Parenting

Are You Meeting ALL Your Childs Basic Needs?


This may come as a surprise, but many parents are unaware of
the full extent of their child's basic needs.

Do you remember the old song by Lennon and McCartney about
the girl leaving home after 'living alone for so many
years'? The parents were desolate. They'd given her
everything money could buy - so how could she possibly have
been lonely and unhappy?

Clearly, there were some needs that just weren't being met
at home, so the girl upped and left.

What are these basic needs we must be aware of if we're to
be effective parents?

There are four categories: physical, emotional, intellectual
and spiritual.

So often people overestimate the first category, physical
needs - but let's not underestimate them either! We all need
food and drink, warmth, clothing and shelter to protect us
from the elements.

These will sustain life, but by themselves they won't
promote positive relationships. Some parents, however,
shower their kids with material things in order to over-
compensate for the other areas.

And we all know that, despite their wealth, many of these
same kids are miserable. Their other needs are just not
being met.

Probably the most obvious of these other needs is emotional
in nature.

Love and affection are vital, but there's more to it.

Children need constant reassurance! When our personalities
are forming we are on the lookout for feedback, so that we
know what to accept and what to reject.

We also form our picture of ourselves from the feedback we
get from others, especially those who have 'significant'
roles in our lives: parents first, then siblings, relatives,
teachers, friends and so on.

The bottom line is that a child doesn't really know what to
make of himself until that feedback comes in.

And they make value judgements so quickly! 'Hey, I'm pretty
good at this, everbody tells me so!'

Or how about, 'Yeah, I guess I'm a pretty stupid, useless
person. They always laugh at me. That's if they take any
notice at all!'

As a parent it's easy for you to praise the child who's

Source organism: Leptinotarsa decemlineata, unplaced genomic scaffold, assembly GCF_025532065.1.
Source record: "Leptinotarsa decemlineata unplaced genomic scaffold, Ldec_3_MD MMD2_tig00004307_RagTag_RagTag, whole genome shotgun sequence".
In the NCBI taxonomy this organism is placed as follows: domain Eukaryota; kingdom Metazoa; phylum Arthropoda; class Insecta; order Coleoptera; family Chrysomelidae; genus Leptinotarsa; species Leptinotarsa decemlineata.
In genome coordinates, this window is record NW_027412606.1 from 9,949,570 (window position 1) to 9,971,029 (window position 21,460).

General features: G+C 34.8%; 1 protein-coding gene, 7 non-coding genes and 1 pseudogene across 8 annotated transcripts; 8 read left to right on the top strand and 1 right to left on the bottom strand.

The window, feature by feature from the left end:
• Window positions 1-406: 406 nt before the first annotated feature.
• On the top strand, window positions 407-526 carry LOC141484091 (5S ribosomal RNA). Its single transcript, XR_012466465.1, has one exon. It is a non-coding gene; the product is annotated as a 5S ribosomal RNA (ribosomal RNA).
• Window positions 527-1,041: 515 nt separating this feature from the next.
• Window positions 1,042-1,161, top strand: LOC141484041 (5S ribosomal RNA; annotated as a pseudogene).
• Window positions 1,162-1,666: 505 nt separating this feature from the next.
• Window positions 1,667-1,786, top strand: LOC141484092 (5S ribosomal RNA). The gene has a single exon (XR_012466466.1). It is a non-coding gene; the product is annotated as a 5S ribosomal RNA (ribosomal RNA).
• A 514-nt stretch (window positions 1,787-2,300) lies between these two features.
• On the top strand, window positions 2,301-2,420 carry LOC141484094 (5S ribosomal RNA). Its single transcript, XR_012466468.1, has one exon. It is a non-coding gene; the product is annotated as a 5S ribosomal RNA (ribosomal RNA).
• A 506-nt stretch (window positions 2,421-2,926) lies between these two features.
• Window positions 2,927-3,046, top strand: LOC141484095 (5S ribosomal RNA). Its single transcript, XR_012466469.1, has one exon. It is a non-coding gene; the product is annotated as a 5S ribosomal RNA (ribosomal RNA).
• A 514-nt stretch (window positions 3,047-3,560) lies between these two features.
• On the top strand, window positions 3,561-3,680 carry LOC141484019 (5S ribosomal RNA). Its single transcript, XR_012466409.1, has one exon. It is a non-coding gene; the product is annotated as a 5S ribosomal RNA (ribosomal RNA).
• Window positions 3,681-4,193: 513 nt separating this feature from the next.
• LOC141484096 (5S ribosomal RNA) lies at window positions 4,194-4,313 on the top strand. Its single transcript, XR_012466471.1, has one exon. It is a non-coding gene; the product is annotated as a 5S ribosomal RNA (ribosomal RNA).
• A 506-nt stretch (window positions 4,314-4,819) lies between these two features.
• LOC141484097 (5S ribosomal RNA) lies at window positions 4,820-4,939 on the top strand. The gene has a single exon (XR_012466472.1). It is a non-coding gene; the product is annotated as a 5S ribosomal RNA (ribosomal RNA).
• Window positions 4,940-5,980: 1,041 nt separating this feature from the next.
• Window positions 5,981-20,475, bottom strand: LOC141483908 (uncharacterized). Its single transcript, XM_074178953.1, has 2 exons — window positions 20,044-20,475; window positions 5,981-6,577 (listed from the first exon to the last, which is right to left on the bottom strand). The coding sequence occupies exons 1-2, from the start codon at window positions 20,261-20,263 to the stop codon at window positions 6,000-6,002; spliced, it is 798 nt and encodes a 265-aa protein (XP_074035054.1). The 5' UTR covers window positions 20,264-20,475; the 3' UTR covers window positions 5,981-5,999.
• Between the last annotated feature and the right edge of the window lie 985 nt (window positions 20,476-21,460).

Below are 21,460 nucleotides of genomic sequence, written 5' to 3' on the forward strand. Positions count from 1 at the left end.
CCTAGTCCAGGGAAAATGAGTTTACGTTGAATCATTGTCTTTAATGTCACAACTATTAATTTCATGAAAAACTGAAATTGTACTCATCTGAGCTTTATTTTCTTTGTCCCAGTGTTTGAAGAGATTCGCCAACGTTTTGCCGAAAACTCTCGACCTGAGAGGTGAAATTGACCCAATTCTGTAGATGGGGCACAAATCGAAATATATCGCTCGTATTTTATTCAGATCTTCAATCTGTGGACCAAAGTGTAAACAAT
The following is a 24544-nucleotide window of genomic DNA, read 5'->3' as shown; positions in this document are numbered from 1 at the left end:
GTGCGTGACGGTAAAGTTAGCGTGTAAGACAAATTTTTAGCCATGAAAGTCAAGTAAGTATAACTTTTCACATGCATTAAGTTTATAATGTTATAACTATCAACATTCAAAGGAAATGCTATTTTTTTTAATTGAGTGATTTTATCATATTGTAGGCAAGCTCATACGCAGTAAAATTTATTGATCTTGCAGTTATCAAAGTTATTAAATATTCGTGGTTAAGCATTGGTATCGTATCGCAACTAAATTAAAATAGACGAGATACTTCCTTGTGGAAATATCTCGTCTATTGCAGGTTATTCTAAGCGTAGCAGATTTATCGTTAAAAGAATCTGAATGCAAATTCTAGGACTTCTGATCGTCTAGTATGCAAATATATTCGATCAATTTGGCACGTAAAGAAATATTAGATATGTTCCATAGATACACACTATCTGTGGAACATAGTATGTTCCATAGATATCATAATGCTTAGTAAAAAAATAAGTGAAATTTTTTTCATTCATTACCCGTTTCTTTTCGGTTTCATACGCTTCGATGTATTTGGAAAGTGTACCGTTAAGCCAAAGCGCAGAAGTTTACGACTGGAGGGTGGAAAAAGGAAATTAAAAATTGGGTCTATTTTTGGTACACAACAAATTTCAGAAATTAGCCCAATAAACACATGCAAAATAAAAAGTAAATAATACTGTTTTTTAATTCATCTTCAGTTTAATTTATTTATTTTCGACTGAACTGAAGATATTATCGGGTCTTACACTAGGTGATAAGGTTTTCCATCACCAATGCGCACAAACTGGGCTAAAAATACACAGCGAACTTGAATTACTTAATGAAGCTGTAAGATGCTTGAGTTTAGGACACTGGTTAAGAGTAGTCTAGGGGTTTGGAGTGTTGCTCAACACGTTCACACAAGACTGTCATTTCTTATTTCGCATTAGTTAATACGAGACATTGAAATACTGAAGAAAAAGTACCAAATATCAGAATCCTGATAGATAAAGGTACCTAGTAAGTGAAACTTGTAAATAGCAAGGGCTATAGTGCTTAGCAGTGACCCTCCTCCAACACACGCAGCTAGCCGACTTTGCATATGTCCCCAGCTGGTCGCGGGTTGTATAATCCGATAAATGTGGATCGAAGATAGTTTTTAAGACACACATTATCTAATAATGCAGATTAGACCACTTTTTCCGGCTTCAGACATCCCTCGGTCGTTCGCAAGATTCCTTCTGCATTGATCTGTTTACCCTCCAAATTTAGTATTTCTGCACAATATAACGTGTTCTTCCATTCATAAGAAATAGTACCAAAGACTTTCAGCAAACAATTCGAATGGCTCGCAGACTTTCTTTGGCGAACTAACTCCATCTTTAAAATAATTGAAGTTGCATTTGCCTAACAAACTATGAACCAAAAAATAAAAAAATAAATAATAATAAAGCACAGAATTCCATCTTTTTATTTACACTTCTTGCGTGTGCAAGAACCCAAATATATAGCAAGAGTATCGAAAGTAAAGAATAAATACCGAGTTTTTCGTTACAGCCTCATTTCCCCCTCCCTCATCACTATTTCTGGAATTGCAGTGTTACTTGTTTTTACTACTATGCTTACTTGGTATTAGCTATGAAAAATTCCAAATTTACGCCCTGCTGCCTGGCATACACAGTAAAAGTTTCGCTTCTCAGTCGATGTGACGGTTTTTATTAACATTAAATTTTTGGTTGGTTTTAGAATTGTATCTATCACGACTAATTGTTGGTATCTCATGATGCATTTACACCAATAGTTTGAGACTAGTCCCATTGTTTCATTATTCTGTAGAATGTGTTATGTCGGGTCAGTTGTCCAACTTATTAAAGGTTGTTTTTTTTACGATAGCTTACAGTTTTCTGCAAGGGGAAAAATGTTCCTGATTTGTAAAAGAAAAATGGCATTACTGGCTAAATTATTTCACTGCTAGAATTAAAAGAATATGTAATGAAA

doing well, but the child who's struggling needs as much -
no, needs more - praise and encouragement. And so often we
overlook this.

If you take the time to listen to your kids, to take their
interests and ideas seriously - even if they seem petty,
trivial or irrelevant - then you are investing heavily in
your children's emotional well-being.

Although many parents are becoming aware of the emotional
needs of children, some are a bit hazy when it comes to
their intellectual needs.

There's still a perception that those kids who do well at
school just happen to be the 'brainy' ones.

Yet a wide body of research suggests that school or
'academic' success will be determined by a child's positive
self-image AND by the stimulation and interaction the child
receives at home.

These affect the thought-processes of the child, and the
thought-processes (HOW the child thinks) are the tools used
in learning.

Kids who perform well at school consistently come from homes
where there's a lot of mental stimulation through play, a
variety of experiences, and interaction through discussion
and conversation.

Finally, if intellectual needs are hazy, there appears to be
downright confusion over spiritual needs.

That children have spiritual needs comes as a shock to some
parents, and others hotly dispute this need. This seems to
be because most people associate spiritual needs with
religion, but they are not necessarily related to religious
beliefs.

It's generally accepted in modern educational and clinical
psychology that we all have spiritual needs.

It's helpful to make your kids aware that there are greater
forces and powers at work in nature and in the universe, and
that their lives work best when they are in harmony with
these.

You can meet your kids' spiritual needs by participating in
your religion, but also by fostering a sense of awe and
wonder about the grandeur of the world.

Teach your children to respect nature and the life force
that permeates it.

On to this can be built an appreciation of the diversity and
variety of human lives and customs.

As a result your kids will grow up with a value system,
which when followed will lead to contentment and happiness.

A well-rounded individual, then, is one who's needs are met
in all the above categories: physical, emotional,
intellectual and spiritual.

Take action now to meet ALL your kid's basic needs. It's
never too late, but obviously the earlier you start, the
better. Your kids will be well-balanced and happy.

And you? Well, you'll be taking pride and pleasure in a job
well done!

Why do some parents and children succeed, while others fail?
Frank McGinty is an internationally published author and
teacher. His writing includes children's fiction and motivational books for both teenagers and parents.If you want to further develop your parenting
confidence and encourage your kids to be all they can be,
visit his web pages,
http://www.frank-mcginty.com/peace-formula.html AND http://www.frank-mcginty.com/for-parents.html


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